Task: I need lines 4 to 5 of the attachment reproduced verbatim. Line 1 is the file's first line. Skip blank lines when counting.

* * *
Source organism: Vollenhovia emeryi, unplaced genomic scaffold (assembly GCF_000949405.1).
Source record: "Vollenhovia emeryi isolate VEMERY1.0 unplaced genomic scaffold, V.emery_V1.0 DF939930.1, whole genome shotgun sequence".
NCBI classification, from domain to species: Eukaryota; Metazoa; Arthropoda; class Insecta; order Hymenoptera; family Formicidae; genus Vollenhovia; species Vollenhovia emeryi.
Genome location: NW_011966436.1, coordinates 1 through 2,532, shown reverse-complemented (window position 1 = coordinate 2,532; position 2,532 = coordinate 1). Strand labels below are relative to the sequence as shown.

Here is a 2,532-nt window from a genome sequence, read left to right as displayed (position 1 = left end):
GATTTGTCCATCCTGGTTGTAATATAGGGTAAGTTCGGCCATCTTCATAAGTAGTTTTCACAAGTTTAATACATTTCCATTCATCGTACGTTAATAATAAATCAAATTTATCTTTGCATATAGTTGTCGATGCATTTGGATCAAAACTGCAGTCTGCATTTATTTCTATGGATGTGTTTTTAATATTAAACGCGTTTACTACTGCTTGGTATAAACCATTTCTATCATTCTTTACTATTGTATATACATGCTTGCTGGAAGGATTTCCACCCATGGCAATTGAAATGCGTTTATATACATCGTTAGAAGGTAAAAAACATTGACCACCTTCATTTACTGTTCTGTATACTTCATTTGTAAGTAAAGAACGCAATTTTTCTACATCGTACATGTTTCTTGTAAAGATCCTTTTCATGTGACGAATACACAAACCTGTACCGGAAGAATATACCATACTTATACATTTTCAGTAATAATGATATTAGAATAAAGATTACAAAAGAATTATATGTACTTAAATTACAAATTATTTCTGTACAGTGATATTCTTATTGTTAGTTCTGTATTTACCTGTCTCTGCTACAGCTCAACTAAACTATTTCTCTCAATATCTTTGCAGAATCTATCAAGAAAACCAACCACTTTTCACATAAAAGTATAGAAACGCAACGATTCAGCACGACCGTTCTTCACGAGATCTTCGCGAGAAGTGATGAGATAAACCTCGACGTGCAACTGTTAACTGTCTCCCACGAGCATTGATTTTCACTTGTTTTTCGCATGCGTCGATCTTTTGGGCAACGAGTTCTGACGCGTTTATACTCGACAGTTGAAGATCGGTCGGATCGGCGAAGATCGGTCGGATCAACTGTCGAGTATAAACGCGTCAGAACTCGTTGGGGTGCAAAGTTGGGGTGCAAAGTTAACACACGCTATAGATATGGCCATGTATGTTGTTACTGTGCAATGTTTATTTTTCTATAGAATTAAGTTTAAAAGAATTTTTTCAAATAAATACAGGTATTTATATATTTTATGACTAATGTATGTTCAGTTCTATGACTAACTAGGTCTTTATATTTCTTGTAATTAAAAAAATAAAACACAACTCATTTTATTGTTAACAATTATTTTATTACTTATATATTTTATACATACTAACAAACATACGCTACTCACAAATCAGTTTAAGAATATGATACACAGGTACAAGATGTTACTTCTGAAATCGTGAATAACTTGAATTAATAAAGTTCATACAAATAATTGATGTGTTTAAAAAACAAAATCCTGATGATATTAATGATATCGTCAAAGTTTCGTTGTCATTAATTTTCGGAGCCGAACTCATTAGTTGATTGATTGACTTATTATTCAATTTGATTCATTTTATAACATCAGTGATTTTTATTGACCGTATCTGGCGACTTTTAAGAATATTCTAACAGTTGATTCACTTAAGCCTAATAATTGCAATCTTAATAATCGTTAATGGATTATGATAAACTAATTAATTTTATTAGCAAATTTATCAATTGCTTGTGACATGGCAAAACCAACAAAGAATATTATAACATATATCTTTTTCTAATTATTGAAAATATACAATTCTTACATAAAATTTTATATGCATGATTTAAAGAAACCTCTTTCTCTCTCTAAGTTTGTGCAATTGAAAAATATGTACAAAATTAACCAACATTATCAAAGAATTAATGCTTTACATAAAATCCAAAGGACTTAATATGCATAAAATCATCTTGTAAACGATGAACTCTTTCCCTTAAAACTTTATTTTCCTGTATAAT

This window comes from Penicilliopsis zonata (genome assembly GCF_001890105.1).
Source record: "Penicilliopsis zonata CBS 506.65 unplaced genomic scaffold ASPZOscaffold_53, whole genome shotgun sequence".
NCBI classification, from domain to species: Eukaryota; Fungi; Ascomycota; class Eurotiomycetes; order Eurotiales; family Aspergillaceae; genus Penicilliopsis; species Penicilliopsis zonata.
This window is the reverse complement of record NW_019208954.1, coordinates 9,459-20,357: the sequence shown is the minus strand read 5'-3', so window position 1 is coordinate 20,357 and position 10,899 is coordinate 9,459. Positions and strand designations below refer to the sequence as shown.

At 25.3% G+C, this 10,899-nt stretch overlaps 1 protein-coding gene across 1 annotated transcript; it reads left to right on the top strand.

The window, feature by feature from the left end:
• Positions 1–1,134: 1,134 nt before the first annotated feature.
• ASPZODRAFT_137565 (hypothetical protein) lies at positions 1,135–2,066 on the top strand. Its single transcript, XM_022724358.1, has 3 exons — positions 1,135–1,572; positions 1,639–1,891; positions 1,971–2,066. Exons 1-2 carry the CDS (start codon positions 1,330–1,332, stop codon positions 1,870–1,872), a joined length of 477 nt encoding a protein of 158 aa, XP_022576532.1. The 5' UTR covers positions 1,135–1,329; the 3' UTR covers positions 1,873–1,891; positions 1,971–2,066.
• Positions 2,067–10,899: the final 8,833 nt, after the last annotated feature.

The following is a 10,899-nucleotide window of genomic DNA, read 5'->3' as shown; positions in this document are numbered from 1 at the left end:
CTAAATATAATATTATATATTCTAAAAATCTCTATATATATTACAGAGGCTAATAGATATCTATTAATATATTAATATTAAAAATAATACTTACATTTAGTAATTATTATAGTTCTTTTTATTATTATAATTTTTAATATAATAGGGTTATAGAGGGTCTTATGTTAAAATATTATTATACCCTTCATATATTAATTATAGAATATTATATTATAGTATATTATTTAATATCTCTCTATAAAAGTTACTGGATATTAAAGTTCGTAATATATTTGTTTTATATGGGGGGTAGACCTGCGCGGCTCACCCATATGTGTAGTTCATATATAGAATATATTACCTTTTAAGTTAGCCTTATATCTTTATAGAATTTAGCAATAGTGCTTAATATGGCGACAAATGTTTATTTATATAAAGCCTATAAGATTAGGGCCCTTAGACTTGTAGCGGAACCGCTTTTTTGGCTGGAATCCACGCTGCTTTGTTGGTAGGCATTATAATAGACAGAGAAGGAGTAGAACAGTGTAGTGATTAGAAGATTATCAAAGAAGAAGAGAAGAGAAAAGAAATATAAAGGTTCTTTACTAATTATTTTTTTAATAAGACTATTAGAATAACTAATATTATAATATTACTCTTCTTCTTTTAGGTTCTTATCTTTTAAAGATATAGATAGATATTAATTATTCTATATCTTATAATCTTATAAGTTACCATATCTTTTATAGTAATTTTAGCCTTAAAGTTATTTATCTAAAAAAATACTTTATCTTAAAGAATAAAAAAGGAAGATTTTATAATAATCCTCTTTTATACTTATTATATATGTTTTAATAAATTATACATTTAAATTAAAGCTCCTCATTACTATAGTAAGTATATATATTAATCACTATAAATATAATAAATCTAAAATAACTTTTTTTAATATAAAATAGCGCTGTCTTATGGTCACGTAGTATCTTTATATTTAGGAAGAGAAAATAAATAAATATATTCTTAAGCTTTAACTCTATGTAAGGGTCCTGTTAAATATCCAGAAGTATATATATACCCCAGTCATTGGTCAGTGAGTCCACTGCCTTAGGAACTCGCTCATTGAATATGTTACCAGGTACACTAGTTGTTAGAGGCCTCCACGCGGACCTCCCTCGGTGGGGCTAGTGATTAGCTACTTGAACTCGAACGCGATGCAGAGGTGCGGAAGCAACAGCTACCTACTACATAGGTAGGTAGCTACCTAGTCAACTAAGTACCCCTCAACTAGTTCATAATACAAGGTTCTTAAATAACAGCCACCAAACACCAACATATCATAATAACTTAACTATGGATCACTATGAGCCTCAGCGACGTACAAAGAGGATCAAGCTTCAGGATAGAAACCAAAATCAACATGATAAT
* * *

Genome location: NW_011966436.1, coordinates 1 through 2,532, shown reverse-complemented (window position 1 = coordinate 2,532; position 2,532 = coordinate 1). Strand labels below are relative to the sequence as shown.

Here is a 2,532-nt window from a genome sequence, read left to right as displayed (position 1 = left end):